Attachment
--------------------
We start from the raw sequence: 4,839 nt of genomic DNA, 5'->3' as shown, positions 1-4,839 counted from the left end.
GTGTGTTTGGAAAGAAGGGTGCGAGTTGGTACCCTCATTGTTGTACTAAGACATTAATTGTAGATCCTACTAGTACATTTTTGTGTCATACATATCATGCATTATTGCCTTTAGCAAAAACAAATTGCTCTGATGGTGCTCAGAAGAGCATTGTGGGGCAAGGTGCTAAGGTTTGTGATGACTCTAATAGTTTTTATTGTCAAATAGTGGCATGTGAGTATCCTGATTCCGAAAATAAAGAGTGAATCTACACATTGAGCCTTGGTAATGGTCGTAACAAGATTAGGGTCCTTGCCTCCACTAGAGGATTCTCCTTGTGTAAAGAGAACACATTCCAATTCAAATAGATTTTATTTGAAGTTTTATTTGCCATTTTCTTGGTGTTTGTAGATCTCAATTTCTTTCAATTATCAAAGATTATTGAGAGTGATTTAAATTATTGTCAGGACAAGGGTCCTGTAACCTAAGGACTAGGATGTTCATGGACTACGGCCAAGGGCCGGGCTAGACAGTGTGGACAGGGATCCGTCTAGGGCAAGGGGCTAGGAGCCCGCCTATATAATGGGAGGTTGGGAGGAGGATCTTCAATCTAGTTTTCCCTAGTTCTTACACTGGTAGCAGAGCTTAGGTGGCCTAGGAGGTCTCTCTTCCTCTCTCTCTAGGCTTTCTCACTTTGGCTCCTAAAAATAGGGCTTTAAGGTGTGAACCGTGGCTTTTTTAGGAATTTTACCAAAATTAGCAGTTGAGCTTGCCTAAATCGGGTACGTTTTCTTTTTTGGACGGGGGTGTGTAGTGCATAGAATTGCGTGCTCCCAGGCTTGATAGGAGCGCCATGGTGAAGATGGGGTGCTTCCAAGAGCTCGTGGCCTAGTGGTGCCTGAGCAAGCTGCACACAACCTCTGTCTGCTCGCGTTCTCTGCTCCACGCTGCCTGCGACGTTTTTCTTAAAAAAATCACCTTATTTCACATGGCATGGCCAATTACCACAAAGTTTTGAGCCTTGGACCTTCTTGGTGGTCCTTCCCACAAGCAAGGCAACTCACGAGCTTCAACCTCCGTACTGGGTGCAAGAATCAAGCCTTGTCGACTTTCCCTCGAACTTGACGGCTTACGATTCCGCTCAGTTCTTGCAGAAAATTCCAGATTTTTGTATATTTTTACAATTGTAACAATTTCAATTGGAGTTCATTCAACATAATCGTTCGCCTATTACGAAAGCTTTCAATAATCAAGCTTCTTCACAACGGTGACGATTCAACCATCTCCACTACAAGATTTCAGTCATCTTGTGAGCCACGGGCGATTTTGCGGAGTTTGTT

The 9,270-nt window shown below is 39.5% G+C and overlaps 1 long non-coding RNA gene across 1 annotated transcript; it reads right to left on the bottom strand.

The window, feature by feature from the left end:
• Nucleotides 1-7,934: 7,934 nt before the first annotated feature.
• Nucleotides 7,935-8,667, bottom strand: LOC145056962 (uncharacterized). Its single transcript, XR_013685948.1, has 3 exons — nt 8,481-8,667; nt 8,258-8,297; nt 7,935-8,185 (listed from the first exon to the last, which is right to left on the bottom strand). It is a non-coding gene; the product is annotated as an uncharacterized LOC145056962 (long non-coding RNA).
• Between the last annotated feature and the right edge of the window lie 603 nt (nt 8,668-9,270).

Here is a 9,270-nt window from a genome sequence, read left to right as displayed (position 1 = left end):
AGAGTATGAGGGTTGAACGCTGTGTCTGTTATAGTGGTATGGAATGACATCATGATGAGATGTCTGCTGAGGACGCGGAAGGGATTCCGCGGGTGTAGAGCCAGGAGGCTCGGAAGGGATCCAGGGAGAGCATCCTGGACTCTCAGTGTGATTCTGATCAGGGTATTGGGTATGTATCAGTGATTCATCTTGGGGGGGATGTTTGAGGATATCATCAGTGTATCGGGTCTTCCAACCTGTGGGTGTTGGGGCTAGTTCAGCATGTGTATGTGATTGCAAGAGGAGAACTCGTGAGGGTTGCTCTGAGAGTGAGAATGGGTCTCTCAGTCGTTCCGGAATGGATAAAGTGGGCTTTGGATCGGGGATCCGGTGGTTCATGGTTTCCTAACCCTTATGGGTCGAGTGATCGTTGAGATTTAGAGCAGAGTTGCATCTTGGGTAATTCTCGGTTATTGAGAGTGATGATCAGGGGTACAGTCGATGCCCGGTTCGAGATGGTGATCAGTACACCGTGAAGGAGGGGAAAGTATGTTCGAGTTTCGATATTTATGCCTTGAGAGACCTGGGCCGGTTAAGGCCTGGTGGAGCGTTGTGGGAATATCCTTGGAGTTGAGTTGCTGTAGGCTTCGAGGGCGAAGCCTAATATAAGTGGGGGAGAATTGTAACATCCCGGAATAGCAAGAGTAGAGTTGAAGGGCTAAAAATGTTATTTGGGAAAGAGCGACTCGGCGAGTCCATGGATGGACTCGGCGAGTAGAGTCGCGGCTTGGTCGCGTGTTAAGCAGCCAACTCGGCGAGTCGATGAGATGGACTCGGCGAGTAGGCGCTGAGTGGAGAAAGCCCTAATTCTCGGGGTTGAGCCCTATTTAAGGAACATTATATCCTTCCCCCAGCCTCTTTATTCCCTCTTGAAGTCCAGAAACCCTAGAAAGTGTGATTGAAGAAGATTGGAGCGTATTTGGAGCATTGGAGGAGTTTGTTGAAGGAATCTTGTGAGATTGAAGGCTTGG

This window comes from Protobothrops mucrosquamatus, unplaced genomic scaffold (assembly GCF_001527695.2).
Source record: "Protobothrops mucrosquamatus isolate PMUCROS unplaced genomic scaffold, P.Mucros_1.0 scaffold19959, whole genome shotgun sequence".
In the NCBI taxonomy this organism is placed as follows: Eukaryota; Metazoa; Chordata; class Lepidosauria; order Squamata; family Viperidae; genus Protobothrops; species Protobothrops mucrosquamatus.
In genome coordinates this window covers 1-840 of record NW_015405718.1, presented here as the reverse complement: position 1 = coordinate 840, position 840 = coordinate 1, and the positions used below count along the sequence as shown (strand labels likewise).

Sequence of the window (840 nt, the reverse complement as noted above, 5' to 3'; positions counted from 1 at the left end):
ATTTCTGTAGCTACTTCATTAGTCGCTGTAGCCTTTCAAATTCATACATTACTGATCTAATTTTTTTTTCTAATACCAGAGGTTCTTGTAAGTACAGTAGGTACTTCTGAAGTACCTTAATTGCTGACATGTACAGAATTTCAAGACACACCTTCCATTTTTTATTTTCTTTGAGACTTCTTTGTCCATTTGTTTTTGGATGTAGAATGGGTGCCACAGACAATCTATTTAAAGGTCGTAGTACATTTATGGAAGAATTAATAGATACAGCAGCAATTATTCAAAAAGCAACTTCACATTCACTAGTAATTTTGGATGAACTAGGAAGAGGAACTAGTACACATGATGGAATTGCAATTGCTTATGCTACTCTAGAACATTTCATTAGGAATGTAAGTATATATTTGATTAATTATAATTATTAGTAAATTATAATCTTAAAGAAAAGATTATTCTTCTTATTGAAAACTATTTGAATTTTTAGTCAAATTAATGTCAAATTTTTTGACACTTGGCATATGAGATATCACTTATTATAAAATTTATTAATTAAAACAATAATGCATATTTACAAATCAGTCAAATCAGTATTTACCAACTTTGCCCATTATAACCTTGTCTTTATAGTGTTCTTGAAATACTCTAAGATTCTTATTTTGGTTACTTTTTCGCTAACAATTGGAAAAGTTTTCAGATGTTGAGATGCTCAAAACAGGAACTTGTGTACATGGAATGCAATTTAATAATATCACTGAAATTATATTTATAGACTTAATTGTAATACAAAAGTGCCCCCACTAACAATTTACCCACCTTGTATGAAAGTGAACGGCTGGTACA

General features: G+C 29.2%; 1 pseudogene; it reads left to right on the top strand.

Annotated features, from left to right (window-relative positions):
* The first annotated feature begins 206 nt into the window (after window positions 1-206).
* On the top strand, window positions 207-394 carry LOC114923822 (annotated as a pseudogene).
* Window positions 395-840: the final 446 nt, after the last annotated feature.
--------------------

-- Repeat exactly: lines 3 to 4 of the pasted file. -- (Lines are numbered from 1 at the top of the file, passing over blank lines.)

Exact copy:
The 9,270-nt window shown below is 39.5% G+C and overlaps 1 long non-coding RNA gene across 1 annotated transcript; it reads right to left on the bottom strand.

The window, feature by feature from the left end: